UC Improves Opportunities for Community College Transfer Students

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The University of California this week introduced a new plan to help California community college students who want to transfer to UC campuses, an effort to simplify the transfer process and help students better prepare for admission to the university.

 

 

The Transfer Pathways, created by UC faculty, outline a single set of courses that will prepare transfer students for a particular major at any of the university’s nine undergraduate campuses, and help students graduate from UC within two years after their transfer.

 

The new pathways initially will cover 10 of UC’s most popular majors: anthropology, biochemistry, biology, cell biology, chemistry, economics, mathematics, molecular biology, physics and sociology.

 

The university plans to create pathways for another 11 majors later this year. Once pathways are complete for all 21 majors, they will cover two-thirds of all admission applications UC receives from transfer students.

 

“This is a significant step for the University of California, one that will help us serve our students and the state,” said UC President Janet Napolitano.

 

“UC enrolls more community college transfer students than any university of its caliber in the nation. These pathways will provide essential guidance to those who are pursuing a UC education and need a clear plan for moving forward,” she said.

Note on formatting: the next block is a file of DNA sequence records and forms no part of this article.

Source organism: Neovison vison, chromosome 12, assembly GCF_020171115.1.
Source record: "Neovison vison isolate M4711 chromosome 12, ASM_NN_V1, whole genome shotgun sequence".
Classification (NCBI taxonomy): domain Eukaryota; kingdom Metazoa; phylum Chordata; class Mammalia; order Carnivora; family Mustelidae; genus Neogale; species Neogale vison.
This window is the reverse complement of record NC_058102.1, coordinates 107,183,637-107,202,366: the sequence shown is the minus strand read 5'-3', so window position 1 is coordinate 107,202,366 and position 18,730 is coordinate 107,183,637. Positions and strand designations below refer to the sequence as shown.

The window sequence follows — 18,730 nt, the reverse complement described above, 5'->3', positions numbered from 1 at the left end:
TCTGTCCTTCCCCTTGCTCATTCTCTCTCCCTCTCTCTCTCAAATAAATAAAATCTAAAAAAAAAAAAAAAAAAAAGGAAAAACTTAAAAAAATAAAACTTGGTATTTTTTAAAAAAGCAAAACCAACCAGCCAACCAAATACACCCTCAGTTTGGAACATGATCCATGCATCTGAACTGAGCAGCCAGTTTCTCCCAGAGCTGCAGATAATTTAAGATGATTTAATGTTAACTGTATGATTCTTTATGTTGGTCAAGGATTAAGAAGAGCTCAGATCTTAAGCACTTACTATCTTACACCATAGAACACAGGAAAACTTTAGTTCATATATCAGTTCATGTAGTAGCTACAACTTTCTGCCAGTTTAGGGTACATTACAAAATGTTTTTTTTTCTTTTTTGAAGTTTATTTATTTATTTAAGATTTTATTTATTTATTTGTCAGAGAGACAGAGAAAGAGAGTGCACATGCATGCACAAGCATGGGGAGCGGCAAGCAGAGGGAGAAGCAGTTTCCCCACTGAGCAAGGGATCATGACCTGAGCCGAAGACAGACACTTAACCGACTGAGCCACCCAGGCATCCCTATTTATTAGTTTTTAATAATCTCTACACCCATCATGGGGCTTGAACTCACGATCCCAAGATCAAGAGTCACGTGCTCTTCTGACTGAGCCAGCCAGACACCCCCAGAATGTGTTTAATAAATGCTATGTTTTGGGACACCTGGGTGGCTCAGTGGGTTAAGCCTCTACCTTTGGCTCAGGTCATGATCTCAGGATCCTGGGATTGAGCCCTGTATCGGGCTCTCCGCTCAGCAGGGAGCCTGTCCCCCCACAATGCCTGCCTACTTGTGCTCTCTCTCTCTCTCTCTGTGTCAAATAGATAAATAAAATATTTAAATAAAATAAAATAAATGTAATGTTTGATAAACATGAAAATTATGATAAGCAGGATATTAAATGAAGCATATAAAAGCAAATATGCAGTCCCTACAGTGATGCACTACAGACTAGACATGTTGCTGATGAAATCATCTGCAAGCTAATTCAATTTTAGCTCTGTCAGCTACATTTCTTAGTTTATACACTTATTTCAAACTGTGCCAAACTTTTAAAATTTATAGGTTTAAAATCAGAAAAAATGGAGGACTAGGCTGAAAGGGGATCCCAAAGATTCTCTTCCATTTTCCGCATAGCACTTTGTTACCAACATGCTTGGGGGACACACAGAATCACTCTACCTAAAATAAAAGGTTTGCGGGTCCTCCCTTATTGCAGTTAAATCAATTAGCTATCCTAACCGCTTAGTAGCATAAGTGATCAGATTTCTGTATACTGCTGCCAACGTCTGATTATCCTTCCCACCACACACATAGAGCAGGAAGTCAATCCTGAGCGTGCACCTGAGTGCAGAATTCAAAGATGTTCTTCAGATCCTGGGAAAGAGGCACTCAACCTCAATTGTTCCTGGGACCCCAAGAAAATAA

“This initiative offers community college students a transparent roadmap for transfer to UC, as well as for timely completion of their bachelor’s degree in their major of choice,” said California Community Colleges Chancellor Brice W. Harris.

 

“This adds to the work we have been doing with other four-year partners to streamline transfer and expand options for our talented students,” said Harris.

 

Thirty percent of entering UC undergraduates are transfer students, and 90 percent of them come from a California community college.

 

More than half of the community college transfer students at UC are first-generation or low-income college students. Once enrolled, community college transfer students do quite well at the university and graduate at a rate that’s equal to or higher than students who start as freshmen at the university.

 

The new pathways resulted from an initiative launched by Napolitano early in her presidency. As part of the initiative, she created the UC Transfer Action Team to find ways to better serve transfer students from California’s 112 community colleges.

 

UC Academic Senate leaders and other faculty representatives led the effort to identify courses and create the pathways over the past year.

 

“These pathways will allow us to better meet students’ needs by making course expectations more transparent while maintaining high academic standards,” said UC Academic Senate Chair Mary Gilly.

 

“Although the pathways are not a guarantee of admission, we know that early preparation can help students meet their academic goals and graduate on time.”

 

The pathways will also help meet UC’s goal of enrolling at least one new transfer student for every two new freshmen. This commitment to achieving a 2:1 ratio was included in the budget framework established recently by UC and Gov. Jerry Brown.

 

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